IPv4 Classes and CIDR

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I wrote this article to discuss IPv4 classes and classless addressing and compare the two. Most companies make use of a classless network (or CIDR), so classful IP is not as important anymore. Because of this I have omitted most of the classful information from the upcoming A+ Exam Cram (to be released in 2019). But I do get questions from time to time on the subject, so if you are interested, read on…

(I also have a video about the differences between classful and classless here. It’s embedded at the end of the article too.)


When working with classful IPv4 addresses, the first number in the IP address dictates what class the address is part of. For example, suppose you use 192.168.0.100. In that case, the first number is 192, which means that the IP address is part of a Class C network.

Table 1 shows the various classes and their associated IP address ranges. Table 2 shows the IP classes and their associated default subnet masks, which, as we mentioned, identify which portion of the IP address is the network portion and which is the host portion.

Take a look at Table 1 and try to get a feel for the different IP classes available. You realize that this classification system was created to appease different organizations of different sizes. If you have a small network at home, it is simplest and most common to use Class C.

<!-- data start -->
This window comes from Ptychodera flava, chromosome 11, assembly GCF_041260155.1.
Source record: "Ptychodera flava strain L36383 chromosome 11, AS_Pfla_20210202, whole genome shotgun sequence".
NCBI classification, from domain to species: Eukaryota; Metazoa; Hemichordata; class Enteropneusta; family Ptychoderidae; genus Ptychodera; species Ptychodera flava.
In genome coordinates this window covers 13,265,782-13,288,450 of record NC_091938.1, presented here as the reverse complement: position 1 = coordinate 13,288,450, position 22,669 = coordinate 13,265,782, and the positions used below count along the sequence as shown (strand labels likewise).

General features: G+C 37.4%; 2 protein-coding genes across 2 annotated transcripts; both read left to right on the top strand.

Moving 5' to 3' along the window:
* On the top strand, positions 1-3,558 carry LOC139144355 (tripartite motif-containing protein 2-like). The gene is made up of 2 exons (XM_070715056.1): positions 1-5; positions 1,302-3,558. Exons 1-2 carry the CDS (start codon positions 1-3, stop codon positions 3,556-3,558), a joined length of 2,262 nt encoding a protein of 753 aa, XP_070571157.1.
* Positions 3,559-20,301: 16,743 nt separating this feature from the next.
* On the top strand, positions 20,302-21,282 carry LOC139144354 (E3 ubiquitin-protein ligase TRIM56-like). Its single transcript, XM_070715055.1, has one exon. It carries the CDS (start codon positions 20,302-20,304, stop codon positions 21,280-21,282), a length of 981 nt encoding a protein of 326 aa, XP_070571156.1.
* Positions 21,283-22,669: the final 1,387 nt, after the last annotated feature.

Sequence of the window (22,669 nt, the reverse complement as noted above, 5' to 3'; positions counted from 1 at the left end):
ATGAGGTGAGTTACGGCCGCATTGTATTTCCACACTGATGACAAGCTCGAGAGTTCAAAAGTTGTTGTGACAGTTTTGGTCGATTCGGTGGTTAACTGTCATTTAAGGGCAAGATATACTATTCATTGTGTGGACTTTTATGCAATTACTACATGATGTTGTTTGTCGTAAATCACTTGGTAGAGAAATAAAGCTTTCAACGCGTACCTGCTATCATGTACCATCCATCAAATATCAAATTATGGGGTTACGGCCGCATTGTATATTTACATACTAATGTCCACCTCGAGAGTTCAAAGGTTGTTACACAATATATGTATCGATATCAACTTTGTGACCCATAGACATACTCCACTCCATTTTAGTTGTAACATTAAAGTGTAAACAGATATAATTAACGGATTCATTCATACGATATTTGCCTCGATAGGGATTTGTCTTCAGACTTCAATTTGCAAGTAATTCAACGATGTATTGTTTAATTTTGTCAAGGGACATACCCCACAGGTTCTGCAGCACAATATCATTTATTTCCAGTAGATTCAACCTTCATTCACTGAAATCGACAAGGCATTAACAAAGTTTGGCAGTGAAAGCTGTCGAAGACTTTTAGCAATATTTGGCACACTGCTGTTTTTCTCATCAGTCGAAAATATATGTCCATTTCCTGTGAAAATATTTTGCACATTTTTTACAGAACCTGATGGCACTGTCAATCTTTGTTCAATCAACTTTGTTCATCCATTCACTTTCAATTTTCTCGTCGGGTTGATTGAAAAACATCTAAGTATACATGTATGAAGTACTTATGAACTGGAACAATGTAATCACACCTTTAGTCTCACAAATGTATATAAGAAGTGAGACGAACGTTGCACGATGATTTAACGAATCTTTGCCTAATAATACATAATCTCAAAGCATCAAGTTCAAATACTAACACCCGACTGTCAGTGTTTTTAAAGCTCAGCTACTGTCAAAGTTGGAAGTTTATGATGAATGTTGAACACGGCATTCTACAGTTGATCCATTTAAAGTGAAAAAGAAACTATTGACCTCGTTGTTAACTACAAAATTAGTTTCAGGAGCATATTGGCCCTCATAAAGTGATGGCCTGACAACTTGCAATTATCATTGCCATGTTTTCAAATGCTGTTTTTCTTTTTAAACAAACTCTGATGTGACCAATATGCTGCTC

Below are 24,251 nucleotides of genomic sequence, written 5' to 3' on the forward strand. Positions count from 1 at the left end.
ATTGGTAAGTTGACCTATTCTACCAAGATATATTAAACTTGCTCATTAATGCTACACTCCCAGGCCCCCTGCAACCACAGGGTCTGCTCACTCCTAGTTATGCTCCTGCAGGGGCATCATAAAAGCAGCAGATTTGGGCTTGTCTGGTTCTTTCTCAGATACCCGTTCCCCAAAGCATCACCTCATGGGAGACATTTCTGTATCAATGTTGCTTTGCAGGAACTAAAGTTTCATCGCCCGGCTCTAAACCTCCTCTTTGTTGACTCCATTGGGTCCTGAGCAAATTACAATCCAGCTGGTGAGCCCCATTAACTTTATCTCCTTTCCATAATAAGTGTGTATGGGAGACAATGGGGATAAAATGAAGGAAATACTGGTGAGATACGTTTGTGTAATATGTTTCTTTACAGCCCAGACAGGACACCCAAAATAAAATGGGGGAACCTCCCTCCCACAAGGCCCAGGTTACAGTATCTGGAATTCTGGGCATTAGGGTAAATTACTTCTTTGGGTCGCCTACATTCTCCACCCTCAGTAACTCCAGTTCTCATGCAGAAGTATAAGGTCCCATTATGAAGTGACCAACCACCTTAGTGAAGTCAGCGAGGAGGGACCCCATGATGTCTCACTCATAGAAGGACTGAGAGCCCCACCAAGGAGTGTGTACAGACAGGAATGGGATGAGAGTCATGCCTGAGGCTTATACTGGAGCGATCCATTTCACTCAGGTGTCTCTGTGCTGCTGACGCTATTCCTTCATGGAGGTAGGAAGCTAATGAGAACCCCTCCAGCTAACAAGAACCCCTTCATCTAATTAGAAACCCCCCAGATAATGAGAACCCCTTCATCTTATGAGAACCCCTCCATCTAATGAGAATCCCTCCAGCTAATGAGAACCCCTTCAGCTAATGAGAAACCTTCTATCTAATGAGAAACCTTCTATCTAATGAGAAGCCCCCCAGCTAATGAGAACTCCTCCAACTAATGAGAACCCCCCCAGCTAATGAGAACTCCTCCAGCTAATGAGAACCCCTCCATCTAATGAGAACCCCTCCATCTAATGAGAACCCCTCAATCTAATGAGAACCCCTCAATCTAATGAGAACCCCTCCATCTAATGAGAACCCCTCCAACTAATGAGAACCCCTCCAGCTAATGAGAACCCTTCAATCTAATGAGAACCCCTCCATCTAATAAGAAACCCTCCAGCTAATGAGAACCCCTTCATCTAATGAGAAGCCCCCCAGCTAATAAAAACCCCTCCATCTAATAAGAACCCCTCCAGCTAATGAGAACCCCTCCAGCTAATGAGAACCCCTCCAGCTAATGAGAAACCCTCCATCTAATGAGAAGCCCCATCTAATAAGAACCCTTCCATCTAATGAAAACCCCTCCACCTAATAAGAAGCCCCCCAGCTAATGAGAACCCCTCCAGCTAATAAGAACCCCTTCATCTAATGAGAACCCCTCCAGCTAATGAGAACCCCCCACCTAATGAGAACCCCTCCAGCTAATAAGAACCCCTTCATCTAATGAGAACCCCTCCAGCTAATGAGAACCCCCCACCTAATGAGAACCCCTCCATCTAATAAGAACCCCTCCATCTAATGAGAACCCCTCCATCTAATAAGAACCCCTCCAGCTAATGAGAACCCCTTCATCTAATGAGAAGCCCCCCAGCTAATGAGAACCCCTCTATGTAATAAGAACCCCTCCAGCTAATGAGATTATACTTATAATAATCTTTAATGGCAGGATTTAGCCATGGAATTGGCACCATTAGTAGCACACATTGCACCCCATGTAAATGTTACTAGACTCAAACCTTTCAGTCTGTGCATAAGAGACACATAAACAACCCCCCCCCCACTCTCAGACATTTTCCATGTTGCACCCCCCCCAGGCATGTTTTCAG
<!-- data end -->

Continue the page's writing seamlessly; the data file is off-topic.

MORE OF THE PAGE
Table 1: IP Classifications

IP Class Range Number of Networks Number of Hosts per Network Who Uses It?
A 1 – 126 126 16,777,214 Large Corps, ISPs
B 128 – 191 16,384 65,534 Corps, Universities
C 192 – 223 2,097,152 254 Small offices/home offices (SOHO)

Note: Class D (224 – 239) is used for multicast testing, and Class E (240 – 255) is reserved for future use.

APIPA addresses on the 169.254 network are part of Class B.

You probably noticed that the number 127 was skipped. That is because this network number is reserved for loopback testing. Technically, it is part of the Class A range, but it cannot be configured as an IP address within the IP Properties dialog box. As mentioned previously, the built-in loopback address is 127.0.0.1.

You might have also noticed that there are only 254 possible hosts per network in Class C (instead of 256). This is because you can never use the first or the last address in the range; the first is actually the network number and the last is the broadcast address.

The total number of hosts, for all classes combined, is just under four billion—and we have pretty much used up all those addresses. This is one of the reasons for the inception of IPv6.

Table 2: IP Class Ranges and Their Equivalent Binary Values and Subnet Masks

IP Class Binary Equivalent Default Subnet Masks
A: 1 – 126 00000001 – 01111110 255.0.0.0 Net.node.node.node
B: 128 – 191 10000000 – 10111111 255.255.0.0 Net.net.node.node
C: 192 – 223 11000000 – 11011111 255.255.255.0 Net.net.net.node

Notice in Table 2 how the number 255 in a subnet mask coincides with the name net. Also, notice the 0 coincides with the name node. Net is the network portion of the IP address, whereas node is the host or computer portion of the address.